Thanksgiving Day is a holiday that reminds Americans to give thanks for the blessings that they have. Locally, the Duggard family has been reminded every day for the last few months.
A little more than a year ago the Duggards were rocked with devastating news. Victor and Michele's daughter, Shelby, a standout softball player at Silverdale Baptist Academy who was just beginning her junior year in high school, was diagnosed with postural orthostatic tachycardia syndrome, or POTS.
The disease escalated to a point that by the time spring and softball season rolled around, Shelby couldn't play. She was unable to walk.
The Times Free Press ran a story April 21 in which Shelby described her situation this way: "Mainly the biggest issue is my heart rate is so abnormal I have issues when I stand. I'm in a wheelchair. It's super hard for me to walk. When I stand up, all my blood goes to my legs. I get blurry vision. Basically it all starts from my heart beating too fast."
But Shelby's life story took a dramatic turn July 8 when she and other members of Silverdale Baptist Church's youth group left on a mission trip to the Dominican Republic. Although people with POTS can have unpleasant experiences flying on an airplane, Shelby was determined to go. She's considering making missionary work a lifelong endeavor, so she had her wheelchair packed aboard, then sat with good friend Kinsey Thomas and got ready for the flight.
After the airplane landed, Shelby recalled how so many people were complaining about the heat in the Dominican being overbearing. She said she didn't feel it. What she felt was no pain in her legs.
"I stood up and I didn't struggle to get off the plane," Shelby said. "I was waiting to get my wheelchair from underneath the plane, and I didn't need it."
Shelby had prayed this day would come, including on the flight down with her friend. Suddenly she was running around in the airport, literally.
"I was just hoping and praying He would keep me healed," Shelby said.
She visited her pediatrician about a month after returning home, and the checkup went great. Her doctor had no explanation.
Shelby not only hasn't needed her wheelchair since the trip, she was able to assist Silverdale middle school softball coach Tim Thompson during the team's fall season. Being a former pitcher, she mainly worked with the pitchers and catchers.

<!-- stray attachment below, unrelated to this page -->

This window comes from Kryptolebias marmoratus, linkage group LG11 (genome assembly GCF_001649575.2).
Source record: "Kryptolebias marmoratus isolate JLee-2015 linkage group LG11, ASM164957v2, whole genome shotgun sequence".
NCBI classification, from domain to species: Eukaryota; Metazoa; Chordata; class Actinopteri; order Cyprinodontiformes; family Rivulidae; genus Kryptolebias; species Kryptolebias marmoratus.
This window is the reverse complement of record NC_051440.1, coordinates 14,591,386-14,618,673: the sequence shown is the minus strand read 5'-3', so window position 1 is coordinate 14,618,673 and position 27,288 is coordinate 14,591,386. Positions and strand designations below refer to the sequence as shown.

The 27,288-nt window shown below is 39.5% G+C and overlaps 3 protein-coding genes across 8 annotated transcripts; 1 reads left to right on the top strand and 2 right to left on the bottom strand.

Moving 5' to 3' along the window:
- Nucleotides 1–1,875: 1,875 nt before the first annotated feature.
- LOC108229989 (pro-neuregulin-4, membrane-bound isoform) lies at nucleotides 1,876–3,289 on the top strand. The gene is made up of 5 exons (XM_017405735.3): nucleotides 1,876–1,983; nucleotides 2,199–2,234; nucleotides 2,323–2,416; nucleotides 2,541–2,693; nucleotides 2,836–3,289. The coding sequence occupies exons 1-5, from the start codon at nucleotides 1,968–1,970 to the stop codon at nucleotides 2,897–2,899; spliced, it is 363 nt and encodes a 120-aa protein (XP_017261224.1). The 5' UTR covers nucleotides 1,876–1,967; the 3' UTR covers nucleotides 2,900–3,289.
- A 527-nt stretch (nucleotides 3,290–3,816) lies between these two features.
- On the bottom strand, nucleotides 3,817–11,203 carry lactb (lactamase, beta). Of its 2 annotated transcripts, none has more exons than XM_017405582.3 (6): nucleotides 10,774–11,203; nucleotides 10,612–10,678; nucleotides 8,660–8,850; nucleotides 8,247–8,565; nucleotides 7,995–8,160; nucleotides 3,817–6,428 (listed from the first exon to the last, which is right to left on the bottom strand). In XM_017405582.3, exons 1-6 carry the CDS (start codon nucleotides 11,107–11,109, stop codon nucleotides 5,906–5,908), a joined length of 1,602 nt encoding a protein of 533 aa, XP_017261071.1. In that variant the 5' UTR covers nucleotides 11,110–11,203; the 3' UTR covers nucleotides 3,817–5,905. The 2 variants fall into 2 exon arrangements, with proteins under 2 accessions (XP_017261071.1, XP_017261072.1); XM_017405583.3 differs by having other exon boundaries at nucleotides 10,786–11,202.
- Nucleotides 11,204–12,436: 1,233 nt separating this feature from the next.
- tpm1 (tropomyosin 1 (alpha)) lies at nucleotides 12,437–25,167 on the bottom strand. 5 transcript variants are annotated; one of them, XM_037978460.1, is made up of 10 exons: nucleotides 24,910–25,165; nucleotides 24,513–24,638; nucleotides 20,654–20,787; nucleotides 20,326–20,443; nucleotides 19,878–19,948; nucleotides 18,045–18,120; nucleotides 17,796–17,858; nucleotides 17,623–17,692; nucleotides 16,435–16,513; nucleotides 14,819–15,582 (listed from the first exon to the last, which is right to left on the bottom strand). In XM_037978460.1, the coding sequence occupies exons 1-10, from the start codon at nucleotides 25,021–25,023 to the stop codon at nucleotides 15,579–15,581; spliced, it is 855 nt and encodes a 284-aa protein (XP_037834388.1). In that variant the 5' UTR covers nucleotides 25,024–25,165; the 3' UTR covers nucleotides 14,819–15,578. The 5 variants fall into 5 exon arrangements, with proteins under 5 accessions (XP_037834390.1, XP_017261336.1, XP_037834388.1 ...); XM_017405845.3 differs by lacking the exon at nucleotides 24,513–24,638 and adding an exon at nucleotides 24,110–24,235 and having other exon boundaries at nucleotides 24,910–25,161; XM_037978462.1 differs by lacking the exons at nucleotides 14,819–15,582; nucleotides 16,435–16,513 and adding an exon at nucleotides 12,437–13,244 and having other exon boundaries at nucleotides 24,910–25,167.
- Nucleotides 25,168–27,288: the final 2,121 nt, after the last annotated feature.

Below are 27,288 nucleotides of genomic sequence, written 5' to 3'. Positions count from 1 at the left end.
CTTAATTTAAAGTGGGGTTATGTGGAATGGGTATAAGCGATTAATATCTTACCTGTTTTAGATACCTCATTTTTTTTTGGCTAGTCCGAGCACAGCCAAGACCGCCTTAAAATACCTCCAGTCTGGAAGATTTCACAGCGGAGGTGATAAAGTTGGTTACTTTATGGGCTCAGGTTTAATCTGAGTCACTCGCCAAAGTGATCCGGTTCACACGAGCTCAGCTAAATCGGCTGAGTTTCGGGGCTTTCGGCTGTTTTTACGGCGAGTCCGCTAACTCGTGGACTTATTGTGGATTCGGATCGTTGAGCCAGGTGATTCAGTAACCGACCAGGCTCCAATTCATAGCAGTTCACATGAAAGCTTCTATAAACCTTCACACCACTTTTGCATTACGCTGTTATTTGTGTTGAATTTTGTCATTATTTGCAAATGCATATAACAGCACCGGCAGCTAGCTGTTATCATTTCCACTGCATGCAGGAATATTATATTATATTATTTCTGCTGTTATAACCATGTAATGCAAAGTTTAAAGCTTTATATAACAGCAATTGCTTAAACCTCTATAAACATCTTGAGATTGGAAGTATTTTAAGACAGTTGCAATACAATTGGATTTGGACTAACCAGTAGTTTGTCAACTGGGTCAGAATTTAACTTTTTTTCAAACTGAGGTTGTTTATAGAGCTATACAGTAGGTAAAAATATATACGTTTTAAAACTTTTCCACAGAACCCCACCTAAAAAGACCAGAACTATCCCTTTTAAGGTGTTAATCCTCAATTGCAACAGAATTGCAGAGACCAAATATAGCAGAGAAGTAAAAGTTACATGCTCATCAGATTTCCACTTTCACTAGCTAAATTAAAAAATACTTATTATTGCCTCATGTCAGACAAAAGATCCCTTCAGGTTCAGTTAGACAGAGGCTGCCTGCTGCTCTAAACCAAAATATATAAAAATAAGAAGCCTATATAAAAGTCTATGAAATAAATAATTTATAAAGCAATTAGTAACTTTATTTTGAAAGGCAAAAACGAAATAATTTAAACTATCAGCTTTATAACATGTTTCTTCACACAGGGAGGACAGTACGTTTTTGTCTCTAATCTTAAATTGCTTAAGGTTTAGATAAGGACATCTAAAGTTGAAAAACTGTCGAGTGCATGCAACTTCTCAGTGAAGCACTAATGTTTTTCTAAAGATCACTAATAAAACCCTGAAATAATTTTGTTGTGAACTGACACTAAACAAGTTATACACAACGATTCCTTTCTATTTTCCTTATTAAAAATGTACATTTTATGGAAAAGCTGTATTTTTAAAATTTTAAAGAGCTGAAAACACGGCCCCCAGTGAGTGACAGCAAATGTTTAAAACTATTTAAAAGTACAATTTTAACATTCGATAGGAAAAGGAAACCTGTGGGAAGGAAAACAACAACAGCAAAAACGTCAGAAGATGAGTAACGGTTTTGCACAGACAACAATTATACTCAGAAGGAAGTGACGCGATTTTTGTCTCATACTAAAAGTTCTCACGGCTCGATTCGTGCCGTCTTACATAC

"I could throw just like I used to," Shelby said. "My arm didn't hurt. I was able to hit outfield. It was a lot of fun."
She has accepted that she'll no longer play fastpitch, but she still enjoyed coaching it, noting that she especially liked it at the middle school level where in addition to teaching the game she could try to help girls at that age with their problems. After all, she knows a little something about coping with personal struggles.
The difficulties of dealing with POTS ultimately led Shelby to stop attending SBA. But the former straight-A student accelerated right through her home-school classes recommended by the academy and she completed her high school education this past summer.
In April she told the Times Free Press she was unsure if she would attend college because of both the mental and physical effects of POTS. But since things have changed, she applied to and was accepted at the University of Tennessee at Chattanooga and plans to enroll in the fall semester next year.
Throughout Shelby's trials in her young life, Silverdale has provided her a support system. She's currently employed there. She also attends Bible classes there three days a week.
Former Silverdale softball coach Glen Woodard said to the Times Free Press in April: "She's still a part of Silverdale's softball team, even though she can't be on the field with us. As far as I'm concerned, she will be until she graduates."
Technically that day has come and gone, but there remains a formality to make things complete. Shelby has accepted an offer from the school to walk — yes, walk — across the stage with her graduating classmates in May.
"I'm just so thankful to have a God that can heal," Shelby said. "I'm thankful to be able to walk, which is something I used to take for granted every day. I'm thankful I'm able to work as a normal kid, a teenager. Everything that was taken from me has been given back, but in a different way than it was before. But this is what God wanted for me."
Contact Kelley Smiddie at firstname.lastname@example.org or 423-757-6653. Follow him on Twitter @KelleySmiddie.